“ A riveting read with much to say about the nature of war and the different ways men and women correspondents cover it. Frank, fast-paced, often enraging, “You Don’t Belong Here” speaks to the distance traveled and the journey still ahead.”
—Geraldine Brooks, Pulitzer Prize winning author of MARCH, former Wall Street Journal foreign correspondent
"Elizabeth Becker has gracefully weaved admiring but clear-eyed portraits of three remarkable women who reported from its front lines. At a time when most female journalists were relegated to covering food, family, and fashion, these fought for a chance to take on the biggest story of their day — recording both the courage and the human toll of war, earning the amazed respect of soldiers, and making an indelible contribution to our understanding of the war, then and now."—Mark Bowden, author of Black Hawk Down and Hue 1968
“Riveting, powerful and transformative, Elizabeth Becker’s You Don’t Belong Here tells the stories of three astonishing women. This is a timely and brilliant work from one of our most extraordinary war correspondents.”—Madeleine Thien, author of Do Not Say We Have Nothing
“Elizabeth Becker’s luminous book not only belongs, it demands at last that these daring, resourceful, and pathbreaking women take their rightful place in the history of the Indochina wars and journalists who covered them.”—David Maraniss, author of They Marched into Sunlight: War and Peace, Vietnam and America, October 1967
“Every journalist should read this stunning book. Actually everyone should. Elizabeth Becker has that rare ability to weave the fascinating stories of three ground-breaking, very different women journalists with a riveting history of the Vietnam War. She challenges you to see who these women were in a place they allegedly didn't belong, while describing what and how they witnessed it.”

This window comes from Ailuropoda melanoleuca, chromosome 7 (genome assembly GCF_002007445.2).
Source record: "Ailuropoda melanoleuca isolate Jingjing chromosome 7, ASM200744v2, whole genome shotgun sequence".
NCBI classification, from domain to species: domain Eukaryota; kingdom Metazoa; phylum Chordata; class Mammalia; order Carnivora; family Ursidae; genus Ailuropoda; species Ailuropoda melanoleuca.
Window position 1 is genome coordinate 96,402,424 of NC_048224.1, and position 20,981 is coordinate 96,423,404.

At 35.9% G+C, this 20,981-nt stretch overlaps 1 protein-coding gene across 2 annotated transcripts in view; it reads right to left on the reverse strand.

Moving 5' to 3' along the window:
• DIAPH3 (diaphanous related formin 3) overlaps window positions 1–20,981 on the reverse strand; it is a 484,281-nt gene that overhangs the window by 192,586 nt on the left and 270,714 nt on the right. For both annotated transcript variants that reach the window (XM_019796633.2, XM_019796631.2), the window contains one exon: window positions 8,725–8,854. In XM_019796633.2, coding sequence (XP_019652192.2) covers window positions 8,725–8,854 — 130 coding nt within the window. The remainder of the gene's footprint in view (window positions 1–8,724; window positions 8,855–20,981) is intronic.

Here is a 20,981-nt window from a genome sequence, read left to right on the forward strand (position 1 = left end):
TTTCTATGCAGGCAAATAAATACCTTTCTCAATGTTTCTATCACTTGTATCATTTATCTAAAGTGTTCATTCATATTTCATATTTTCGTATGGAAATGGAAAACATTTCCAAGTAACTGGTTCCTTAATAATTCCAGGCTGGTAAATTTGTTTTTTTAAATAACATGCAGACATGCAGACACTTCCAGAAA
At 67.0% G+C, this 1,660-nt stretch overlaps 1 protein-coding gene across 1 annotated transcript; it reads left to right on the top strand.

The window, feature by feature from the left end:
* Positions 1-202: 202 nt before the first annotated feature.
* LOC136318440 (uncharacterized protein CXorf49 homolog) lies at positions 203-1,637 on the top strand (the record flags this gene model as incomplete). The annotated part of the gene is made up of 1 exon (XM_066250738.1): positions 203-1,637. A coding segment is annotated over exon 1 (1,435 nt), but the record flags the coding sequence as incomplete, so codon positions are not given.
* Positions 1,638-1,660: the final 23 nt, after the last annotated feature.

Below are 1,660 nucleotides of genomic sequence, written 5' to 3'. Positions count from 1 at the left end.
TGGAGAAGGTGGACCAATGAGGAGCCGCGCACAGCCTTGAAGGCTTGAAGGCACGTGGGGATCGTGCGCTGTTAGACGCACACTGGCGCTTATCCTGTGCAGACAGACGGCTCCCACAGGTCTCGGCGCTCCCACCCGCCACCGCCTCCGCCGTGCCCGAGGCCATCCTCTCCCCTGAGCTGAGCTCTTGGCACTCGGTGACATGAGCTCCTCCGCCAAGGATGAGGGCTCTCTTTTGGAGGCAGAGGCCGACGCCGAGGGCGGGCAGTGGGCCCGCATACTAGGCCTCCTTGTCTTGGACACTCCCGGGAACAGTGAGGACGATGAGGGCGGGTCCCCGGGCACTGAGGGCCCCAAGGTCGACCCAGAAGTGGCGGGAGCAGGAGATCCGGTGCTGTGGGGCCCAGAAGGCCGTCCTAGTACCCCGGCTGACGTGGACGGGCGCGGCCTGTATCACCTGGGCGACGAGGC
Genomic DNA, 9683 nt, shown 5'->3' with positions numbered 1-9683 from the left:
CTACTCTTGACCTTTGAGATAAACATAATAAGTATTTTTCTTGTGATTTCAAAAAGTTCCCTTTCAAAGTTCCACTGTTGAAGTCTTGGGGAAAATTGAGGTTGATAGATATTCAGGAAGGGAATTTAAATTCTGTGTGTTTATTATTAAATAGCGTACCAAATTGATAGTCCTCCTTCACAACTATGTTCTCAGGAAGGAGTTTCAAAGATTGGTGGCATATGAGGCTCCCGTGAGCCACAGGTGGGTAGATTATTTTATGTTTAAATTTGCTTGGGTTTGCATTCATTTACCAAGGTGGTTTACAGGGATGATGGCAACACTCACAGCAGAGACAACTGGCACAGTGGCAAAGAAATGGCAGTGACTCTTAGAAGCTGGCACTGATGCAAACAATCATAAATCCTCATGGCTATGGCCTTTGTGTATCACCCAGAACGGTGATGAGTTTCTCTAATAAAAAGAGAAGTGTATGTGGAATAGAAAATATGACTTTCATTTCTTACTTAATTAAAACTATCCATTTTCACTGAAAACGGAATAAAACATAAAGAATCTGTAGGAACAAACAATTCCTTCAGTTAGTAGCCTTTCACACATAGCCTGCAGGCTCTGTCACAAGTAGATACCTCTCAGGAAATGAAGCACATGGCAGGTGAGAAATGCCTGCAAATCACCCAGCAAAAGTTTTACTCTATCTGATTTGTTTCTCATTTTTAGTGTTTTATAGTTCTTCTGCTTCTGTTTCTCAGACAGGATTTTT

—Anne Garrels, former NPR foreign correspondent and author of Naked in Baghdad
“In this meticulously researched and drama-filled book, we can feel the sweat and heat of the jungle, hear the explosion of bombs, and witness the lies and political machinations justifying the doomed “Vietnam War.” Most importantly, Ms. Becker, a master international journalist herself, profiles the extraordinary courage, talent, and raw determination of three wartime female journalists, who succeeded in a man’s world and helped pave the way for women everywhere to receive the recognition and respect they deserve.”
—Alan Lightman, author of Einstein’s Dreams and The Diagnosis
“When these three women were born, 'lady journalists' wore flowery dresses and white gloves, and wrote about fashion and housekeeping. Today, because of the tenacity and bravery of women like Leroy, Fitzgerald and Webb, women report from the frontlines of the bloodiest conflicts … and they aren’t wearing white gloves."—Tony Clifton, veteran Australian journalist
"Becker has done us a great service by shining a light on three hidden women stars of the wars in IndoChina: Francis FitzGerald, Kate Webb and Catherine Leroy. They fought their way through opposition from the "men's club" of war corresponding to focus on reporting the truth, proving that they actually DID belong there. Put YOU DON'T BELONG HERE on your reading list!"—Joseph L. Galloway, co-author of We Were Soldiers Once
“Insightful portraits of courageous women war correspondents who helped break down stereotypes."—The Washington Times
“Becker deftly weaves her own story into the tapestry.”—The Times Literary Supplement